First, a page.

I used to rip on lectures until I had a student remind me that "I Have a Dream" was a lecture. Suddenly, lectures became a rare, powerful opportunity to bring vivid imagery and powerful language into direct instruction. I used to rip on homework, until I had a few students who wanted to do homework. Suddenly, I saw the solution. Make it optional and some kids will choose to do it for fun. I used to rip on worksheets, until I realized that what I called "handouts" or "guides" were simply better-constructed worksheets. There was nothing inherently wrong about a photocopied paper.
This year, as I have worked with a broader range of skill levels than every before, I am reminded that there is no such thing as a sturdy set of "best practices" that work every time. There are general trends: introduce knew knowledge, ask for inquiry, get kids excited about learning, allow for reflection, push for discourse, use critical thinking.
However, those ideas, those trends, are the theoretical knowledge that a teacher picks up pretty quickly. It gets trickier in the moment, as teachers plan lessons. Take reading, for example. Do we do reading groups? Silent reading? Read alouds? Choral reading? Do we use informational text? Functional text? Graphical text? Fiction? Do we allow student choice? Teacher-chosen materials?
And the short answer is yes.
The tricky part is figuring out when to use each strategy in a way that makes sense for each students. It requires wisdom to figure out what is best in which particular context. It takes relationships to know a student well enough to guide him or her in an effective way. It takes humility to listen. It takes courage to try new strategies that might fail.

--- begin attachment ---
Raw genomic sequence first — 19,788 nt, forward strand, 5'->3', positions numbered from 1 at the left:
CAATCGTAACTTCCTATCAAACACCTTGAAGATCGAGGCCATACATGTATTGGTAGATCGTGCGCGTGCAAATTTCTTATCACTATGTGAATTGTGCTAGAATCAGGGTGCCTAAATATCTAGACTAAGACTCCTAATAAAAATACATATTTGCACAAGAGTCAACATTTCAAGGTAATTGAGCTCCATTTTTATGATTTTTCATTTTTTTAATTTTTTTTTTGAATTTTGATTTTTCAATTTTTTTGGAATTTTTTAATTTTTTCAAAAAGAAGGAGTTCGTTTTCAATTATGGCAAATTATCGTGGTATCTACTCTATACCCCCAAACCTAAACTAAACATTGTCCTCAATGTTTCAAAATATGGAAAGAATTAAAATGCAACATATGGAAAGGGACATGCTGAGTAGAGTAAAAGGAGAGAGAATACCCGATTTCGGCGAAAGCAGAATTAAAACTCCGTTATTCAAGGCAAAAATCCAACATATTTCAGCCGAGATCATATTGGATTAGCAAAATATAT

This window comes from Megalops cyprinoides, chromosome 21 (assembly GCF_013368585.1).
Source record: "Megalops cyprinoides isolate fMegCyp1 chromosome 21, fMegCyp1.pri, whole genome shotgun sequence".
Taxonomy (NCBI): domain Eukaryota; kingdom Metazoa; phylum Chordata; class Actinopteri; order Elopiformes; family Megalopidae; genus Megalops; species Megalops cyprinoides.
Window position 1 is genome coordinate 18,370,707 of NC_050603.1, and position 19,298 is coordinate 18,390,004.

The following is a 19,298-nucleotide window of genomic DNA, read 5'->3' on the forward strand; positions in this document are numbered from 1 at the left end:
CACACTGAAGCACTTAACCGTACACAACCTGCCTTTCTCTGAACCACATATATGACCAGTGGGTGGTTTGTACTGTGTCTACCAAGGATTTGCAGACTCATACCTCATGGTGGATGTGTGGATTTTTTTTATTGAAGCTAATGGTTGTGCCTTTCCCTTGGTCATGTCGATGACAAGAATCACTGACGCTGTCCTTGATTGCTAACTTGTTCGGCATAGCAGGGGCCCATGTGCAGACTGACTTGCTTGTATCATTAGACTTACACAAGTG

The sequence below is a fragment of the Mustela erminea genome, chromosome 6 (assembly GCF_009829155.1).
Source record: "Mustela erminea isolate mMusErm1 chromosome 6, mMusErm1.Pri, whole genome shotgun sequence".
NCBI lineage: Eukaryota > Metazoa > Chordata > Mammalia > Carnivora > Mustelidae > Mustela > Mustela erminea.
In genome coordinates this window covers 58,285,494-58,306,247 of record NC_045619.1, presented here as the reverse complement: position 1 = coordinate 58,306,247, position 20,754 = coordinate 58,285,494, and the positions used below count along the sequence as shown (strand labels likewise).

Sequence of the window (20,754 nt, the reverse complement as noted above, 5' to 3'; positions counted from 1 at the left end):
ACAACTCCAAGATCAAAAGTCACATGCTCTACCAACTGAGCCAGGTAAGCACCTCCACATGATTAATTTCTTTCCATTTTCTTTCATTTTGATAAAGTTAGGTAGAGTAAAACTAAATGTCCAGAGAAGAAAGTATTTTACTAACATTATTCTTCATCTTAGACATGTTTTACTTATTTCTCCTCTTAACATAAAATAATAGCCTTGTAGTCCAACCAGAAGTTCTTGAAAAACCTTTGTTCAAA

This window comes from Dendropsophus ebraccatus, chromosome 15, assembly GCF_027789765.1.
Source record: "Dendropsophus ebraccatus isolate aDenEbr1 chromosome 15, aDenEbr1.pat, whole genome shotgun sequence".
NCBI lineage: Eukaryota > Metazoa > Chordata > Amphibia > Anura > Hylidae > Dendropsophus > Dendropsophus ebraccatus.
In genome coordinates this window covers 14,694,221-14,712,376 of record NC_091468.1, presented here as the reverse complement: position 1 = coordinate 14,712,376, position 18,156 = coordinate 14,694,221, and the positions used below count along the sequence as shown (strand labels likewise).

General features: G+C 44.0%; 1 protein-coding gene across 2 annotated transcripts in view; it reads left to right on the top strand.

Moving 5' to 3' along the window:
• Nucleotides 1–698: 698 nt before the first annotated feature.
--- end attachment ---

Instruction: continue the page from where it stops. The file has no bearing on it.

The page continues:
In other words, when I'm using "best practices," it is less about professional development and more about character development. Don't get me wrong, the knowledge is valuable. I love reading up on strategies and geeking out about educational theory. But ultimately the wisdom is where things will either fail or work. Humility will determine whether I know students as people or as data points. Faithfulness will determine whether I stick with it when it gets hard. When that happens, I'm more likely to see "best practices" happening in my classroom.
I know that sounds a little sanctimonious. Sounds a bit like fortune cookie advice. But courage, wisdom, humility, faithfulness - those aren't shallow things. They're hard. Damn hard. And ultimately, I'm realizing that if I want to continue to grow as a teacher, it will be less about how I teach and more about who I am as a teacher.